Mandela shaped by his faith

Much has been written and said in recent days about one of the greatest leaders of our time: Nelson Mandela.

Much has been written and said in recent days about one of the greatest leaders of our time: Nelson Mandela.

We have been told of his royal roots in an obscure South African village, his frustrating years as a human rights lawyer, his clandestine activities as a young revolutionary, his unspeakable suffering in prison, and his astonishing emergence as a forgiving and unifying leader who belatedly attained the presidency of his divided country.

Accolades have poured in from dictators, democrats, Muslims, Buddhists, Jews, Christians and atheists alike, lauding his conciliatory leadership and self-effacing dynamism. One effusive fan even gushed, “Mandela: the Black Jesus has died.”

Hearing all of these tributes, one would think he was super-human, but he offered no pretensions.

What motivated him and made him a humble servant of the people? The media have been strangely quiet about that.

In the Dec. 9, 2013, edition of World, there is an article entitled Nelson Mandela and his faith. With regard to Mandela’s motivation, we read that “… most believe he was a Methodist. He attended a Methodist church school growing up, and was baptized in a small Methodist stone church in the eastern Cape village of Qunu.” Wikipedia confirms his religion as Methodist. The article continues, “In his autobiography, The Long Walk to Freedom, he talked of his early experiences with Christianity, praising its engagements with the society around him. ‘The church was as concerned with this world as the next. I saw that virtually all the achievements of Africans seemed to have come about as a result of the missionary work of the church.’ ”

At university, he joined the Students Christian Association and taught Bible classes on Sundays in nearby villages, according to the article. “Among other factors, it was Mandela’s Christianity that steered him away from communism and the class struggle that was spreading into South Africa in the 1940s.”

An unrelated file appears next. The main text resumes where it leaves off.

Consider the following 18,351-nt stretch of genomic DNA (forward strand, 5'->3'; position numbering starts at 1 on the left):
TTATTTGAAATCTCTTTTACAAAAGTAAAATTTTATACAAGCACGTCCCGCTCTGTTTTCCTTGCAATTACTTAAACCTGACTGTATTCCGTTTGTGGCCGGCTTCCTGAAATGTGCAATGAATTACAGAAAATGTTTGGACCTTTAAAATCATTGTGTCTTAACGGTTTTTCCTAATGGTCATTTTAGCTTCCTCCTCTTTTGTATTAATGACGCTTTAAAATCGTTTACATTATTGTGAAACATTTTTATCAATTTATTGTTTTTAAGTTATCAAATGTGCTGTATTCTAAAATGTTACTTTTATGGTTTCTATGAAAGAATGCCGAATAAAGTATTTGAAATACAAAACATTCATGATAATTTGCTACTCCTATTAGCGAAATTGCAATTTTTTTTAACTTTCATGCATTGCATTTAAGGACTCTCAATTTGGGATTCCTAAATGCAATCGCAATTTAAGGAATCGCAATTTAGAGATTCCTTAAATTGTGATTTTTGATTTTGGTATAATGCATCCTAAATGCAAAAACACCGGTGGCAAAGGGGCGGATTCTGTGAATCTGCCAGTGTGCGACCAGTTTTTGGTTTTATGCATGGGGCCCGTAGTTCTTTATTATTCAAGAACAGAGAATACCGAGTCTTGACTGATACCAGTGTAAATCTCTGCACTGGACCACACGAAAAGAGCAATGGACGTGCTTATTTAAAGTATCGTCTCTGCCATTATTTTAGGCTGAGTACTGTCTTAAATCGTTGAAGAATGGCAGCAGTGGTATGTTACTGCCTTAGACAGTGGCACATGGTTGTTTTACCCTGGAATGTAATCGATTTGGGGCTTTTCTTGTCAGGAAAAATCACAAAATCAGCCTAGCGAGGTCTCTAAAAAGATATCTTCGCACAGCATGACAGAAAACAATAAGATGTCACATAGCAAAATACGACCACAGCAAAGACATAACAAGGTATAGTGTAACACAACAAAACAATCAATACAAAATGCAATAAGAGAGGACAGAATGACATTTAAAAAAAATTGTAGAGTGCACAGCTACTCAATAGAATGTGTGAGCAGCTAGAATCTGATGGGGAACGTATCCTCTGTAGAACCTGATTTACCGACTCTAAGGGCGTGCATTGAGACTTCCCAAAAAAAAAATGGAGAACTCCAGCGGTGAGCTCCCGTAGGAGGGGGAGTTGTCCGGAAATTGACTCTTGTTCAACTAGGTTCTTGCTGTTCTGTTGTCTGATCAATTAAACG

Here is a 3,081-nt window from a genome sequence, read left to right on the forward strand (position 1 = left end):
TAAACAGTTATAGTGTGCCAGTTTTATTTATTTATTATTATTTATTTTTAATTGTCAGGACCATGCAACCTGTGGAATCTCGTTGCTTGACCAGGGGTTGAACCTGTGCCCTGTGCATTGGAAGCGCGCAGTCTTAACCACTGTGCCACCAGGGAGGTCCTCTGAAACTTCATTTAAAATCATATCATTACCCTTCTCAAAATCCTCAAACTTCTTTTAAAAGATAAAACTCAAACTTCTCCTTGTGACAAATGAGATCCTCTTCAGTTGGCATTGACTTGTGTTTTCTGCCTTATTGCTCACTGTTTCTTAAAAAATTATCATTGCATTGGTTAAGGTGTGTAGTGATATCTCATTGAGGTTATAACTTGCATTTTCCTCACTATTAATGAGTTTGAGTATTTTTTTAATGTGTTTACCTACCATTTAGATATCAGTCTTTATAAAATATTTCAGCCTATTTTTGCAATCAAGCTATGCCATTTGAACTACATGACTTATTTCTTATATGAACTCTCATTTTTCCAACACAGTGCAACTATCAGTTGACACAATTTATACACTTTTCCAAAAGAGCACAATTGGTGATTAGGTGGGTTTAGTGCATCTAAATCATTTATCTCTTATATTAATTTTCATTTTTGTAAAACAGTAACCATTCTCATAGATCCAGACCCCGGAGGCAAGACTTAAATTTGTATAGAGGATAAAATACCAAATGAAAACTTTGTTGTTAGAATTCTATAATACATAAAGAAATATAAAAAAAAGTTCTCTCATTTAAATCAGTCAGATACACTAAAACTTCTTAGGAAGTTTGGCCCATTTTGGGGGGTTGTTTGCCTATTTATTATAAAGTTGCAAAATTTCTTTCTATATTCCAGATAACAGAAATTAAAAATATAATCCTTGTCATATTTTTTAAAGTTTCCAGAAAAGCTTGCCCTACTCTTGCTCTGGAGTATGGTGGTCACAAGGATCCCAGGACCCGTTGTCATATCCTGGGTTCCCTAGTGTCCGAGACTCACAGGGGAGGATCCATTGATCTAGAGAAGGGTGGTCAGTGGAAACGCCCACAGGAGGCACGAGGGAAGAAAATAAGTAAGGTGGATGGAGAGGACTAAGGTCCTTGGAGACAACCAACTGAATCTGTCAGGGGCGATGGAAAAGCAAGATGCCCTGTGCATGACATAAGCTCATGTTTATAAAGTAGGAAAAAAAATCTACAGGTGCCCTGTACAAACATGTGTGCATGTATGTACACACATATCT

He famously declared that “until I changed myself, I could not change others.” Upon his release, he built on this by remarking, “As I walked out the door toward the gate that would lead to my freedom, I knew if I didn’t leave my bitterness and hatred behind, I’d still be in prison.”

Later, he proved he was serious about it by initiating, with the help of Bishop Tutu, the Truth and Reconciliation Commission, which probably averted a bloodbath in South Africa.

At the Zionist Christian Church’s Easter Conference in 1994, Mandela stated: “Each Easter marks the rebirth of our faith. It marks the victory of our Risen Saviour over the torture of the cross and the grave.” And racial injustice, too, we might add. If there were any doubt about his motivation, this declaration surely would have dispelled it.

I am reminded of the fourth-century admission of Emperor Julian: “Galilean, thou hast conquered!” For through Mandela, He has done so once again.

Jacob M. Van Vliet

Red Deer County

Get local stories you won't find anywhere else right to your inbox.
Sign up here

Just Posted

The number of positive cases of COVID-19 has been climbing up since Jan. 20 at Red Deer's Olymel meat processing plant. (File photo by Advocate Staff)
Some Olymel workers return for training, plant reopening date not set

Union calls for delay of opening as workers fear for safety

Artist Lorne Runham's COVID Bubbles abstract work (shown here as a detail) can be viewed in an online art show on the Red Deer Arts Council's website until April 18. (Contributed image).